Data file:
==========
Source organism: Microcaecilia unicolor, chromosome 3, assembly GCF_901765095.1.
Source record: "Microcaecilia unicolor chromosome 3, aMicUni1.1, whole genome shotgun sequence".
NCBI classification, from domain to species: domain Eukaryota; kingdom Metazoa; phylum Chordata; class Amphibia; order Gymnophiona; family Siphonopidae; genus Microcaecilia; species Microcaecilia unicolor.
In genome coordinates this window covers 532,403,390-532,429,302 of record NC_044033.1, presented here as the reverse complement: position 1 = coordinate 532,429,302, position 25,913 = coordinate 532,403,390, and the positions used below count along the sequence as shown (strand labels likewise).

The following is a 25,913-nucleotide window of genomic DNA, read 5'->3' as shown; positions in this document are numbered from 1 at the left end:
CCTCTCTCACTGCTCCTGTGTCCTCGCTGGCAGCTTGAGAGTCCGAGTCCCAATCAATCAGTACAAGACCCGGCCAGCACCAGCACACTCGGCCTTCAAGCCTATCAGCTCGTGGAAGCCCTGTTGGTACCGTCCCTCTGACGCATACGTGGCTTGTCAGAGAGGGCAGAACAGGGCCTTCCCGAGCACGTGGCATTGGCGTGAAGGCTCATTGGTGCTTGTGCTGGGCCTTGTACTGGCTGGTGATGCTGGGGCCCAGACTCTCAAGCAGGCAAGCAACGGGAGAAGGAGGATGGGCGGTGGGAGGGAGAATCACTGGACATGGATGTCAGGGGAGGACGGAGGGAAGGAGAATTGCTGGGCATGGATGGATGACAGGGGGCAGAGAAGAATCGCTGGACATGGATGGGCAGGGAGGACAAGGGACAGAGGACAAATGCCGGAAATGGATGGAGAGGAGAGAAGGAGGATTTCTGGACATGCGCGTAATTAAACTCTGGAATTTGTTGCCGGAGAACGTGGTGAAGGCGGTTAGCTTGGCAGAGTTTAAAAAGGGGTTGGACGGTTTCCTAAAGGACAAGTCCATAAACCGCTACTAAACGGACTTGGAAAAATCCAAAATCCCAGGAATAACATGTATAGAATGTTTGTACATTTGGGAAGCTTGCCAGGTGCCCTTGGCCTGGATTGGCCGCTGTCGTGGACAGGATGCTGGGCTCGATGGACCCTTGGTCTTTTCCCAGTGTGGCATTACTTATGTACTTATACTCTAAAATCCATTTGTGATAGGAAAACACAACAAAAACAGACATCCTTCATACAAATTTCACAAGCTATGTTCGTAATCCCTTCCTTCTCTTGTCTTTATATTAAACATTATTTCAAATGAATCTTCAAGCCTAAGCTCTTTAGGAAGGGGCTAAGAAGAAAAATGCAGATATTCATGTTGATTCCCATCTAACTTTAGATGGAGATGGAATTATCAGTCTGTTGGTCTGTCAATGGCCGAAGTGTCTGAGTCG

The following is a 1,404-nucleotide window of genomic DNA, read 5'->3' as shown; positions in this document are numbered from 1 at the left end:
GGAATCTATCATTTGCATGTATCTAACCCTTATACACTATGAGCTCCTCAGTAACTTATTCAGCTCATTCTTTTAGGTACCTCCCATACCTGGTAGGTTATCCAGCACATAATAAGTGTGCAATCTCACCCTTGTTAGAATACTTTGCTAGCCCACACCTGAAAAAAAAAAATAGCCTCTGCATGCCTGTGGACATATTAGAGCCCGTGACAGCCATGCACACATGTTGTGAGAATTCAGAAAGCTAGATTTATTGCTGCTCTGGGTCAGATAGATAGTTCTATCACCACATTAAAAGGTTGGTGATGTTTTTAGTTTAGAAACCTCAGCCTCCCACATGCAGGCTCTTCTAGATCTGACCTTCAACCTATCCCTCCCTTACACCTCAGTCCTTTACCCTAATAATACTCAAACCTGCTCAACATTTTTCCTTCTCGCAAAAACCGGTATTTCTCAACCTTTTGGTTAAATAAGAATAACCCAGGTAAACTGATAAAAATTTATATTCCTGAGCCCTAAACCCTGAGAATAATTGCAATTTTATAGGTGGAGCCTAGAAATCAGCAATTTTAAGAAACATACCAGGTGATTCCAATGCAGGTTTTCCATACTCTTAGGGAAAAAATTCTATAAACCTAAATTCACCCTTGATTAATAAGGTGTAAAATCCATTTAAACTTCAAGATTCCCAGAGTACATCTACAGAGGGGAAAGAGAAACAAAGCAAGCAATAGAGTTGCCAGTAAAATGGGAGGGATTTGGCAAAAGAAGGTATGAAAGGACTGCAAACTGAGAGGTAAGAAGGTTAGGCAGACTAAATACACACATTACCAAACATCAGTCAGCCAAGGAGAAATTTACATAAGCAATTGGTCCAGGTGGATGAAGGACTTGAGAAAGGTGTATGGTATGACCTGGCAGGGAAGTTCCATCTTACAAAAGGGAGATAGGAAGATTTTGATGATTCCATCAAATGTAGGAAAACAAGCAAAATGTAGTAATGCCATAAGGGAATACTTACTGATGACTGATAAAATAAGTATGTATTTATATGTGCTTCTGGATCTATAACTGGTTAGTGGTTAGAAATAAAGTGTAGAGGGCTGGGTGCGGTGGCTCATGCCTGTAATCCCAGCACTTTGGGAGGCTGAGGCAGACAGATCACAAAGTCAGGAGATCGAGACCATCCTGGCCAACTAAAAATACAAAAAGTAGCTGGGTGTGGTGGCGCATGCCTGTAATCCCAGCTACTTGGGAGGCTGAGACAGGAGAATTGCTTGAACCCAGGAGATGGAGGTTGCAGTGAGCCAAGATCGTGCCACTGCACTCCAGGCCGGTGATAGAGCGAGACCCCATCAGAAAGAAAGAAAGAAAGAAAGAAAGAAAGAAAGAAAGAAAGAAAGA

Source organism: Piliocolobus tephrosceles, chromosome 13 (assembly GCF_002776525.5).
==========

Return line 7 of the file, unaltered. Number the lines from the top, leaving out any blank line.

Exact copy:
The following is a 1,404-nucleotide window of genomic DNA, read 5'->3' as shown; positions in this document are numbered from 1 at the left end: